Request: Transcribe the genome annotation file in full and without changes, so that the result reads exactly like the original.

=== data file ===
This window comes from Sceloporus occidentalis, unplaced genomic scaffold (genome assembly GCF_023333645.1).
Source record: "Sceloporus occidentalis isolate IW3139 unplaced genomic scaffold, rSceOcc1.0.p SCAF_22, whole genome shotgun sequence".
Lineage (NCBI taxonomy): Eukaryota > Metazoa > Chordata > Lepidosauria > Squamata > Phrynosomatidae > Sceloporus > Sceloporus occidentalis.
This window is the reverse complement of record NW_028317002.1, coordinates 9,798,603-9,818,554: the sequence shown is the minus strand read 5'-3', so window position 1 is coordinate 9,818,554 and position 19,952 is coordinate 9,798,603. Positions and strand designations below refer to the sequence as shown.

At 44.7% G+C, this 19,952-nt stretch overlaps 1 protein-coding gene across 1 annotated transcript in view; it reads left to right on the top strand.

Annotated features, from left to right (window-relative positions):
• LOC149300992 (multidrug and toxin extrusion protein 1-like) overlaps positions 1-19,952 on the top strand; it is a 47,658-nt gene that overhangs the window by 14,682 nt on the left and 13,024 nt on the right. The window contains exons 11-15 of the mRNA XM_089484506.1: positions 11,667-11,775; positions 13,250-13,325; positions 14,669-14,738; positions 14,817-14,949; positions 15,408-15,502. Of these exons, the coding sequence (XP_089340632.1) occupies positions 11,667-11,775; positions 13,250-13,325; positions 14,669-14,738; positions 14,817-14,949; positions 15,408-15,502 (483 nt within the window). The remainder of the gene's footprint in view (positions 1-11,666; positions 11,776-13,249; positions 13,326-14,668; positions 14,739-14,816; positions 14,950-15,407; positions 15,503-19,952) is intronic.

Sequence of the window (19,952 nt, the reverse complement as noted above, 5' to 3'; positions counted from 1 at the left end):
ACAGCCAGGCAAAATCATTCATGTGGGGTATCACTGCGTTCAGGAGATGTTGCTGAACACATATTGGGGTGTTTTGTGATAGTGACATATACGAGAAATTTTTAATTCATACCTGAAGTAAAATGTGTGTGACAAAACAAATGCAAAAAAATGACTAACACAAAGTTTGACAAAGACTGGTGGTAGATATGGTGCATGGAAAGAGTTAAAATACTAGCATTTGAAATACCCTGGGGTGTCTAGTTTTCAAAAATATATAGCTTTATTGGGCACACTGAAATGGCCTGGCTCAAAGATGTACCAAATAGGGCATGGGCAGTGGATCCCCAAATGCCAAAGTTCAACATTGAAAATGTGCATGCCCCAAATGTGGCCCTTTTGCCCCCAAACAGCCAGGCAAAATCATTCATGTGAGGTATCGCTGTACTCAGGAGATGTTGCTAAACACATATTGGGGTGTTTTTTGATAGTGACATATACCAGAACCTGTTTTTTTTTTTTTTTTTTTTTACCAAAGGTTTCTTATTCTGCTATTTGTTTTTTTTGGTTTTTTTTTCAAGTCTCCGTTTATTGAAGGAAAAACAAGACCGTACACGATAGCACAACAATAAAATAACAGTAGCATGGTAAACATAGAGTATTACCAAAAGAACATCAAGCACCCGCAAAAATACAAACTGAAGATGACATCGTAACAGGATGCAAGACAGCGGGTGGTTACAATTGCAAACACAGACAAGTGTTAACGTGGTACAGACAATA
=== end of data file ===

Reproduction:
This window comes from Sceloporus occidentalis, unplaced genomic scaffold (genome assembly GCF_023333645.1).
Source record: "Sceloporus occidentalis isolate IW3139 unplaced genomic scaffold, rSceOcc1.0.p SCAF_22, whole genome shotgun sequence".
Lineage (NCBI taxonomy): Eukaryota > Metazoa > Chordata > Lepidosauria > Squamata > Phrynosomatidae > Sceloporus > Sceloporus occidentalis.
This window is the reverse complement of record NW_028317002.1, coordinates 9,798,603-9,818,554: the sequence shown is the minus strand read 5'-3', so window position 1 is coordinate 9,818,554 and position 19,952 is coordinate 9,798,603. Positions and strand designations below refer to the sequence as shown.

At 44.7% G+C, this 19,952-nt stretch overlaps 1 protein-coding gene across 1 annotated transcript in view; it reads left to right on the top strand.

Annotated features, from left to right (window-relative positions):
• LOC149300992 (multidrug and toxin extrusion protein 1-like) overlaps positions 1-19,952 on the top strand; it is a 47,658-nt gene that overhangs the window by 14,682 nt on the left and 13,024 nt on the right. The window contains exons 11-15 of the mRNA XM_089484506.1: positions 11,667-11,775; positions 13,250-13,325; positions 14,669-14,738; positions 14,817-14,949; positions 15,408-15,502. Of these exons, the coding sequence (XP_089340632.1) occupies positions 11,667-11,775; positions 13,250-13,325; positions 14,669-14,738; positions 14,817-14,949; positions 15,408-15,502 (483 nt within the window). The remainder of the gene's footprint in view (positions 1-11,666; positions 11,776-13,249; positions 13,326-14,668; positions 14,739-14,816; positions 14,950-15,407; positions 15,503-19,952) is intronic.

Sequence of the window (19,952 nt, the reverse complement as noted above, 5' to 3'; positions counted from 1 at the left end):
ACAGCCAGGCAAAATCATTCATGTGGGGTATCACTGCGTTCAGGAGATGTTGCTGAACACATATTGGGGTGTTTTGTGATAGTGACATATACGAGAAATTTTTAATTCATACCTGAAGTAAAATGTGTGTGACAAAACAAATGCAAAAAAATGACTAACACAAAGTTTGACAAAGACTGGTGGTAGATATGGTGCATGGAAAGAGTTAAAATACTAGCATTTGAAATACCCTGGGGTGTCTAGTTTTCAAAAATATATAGCTTTATTGGGCACACTGAAATGGCCTGGCTCAAAGATGTACCAAATAGGGCATGGGCAGTGGATCCCCAAATGCCAAAGTTCAACATTGAAAATGTGCATGCCCCAAATGTGGCCCTTTTGCCCCCAAACAGCCAGGCAAAATCATTCATGTGAGGTATCGCTGTACTCAGGAGATGTTGCTAAACACATATTGGGGTGTTTTTTGATAGTGACATATACCAGAACCTGTTTTTTTTTTTTTTTTTTTTTACCAAAGGTTTCTTATTCTGCTATTTGTTTTTTTTGGTTTTTTTTTCAAGTCTCCGTTTATTGAAGGAAAAACAAGACCGTACACGATAGCACAACAATAAAATAACAGTAGCATGGTAAACATAGAGTATTACCAAAAGAACATCAAGCACCCGCAAAAATACAAACTGAAGATGACATCGTAACAGGATGCAAGACAGCGGGTGGTTACAATTGCAAACACAGACAAGTGTTAACGTGGTACAGACAATA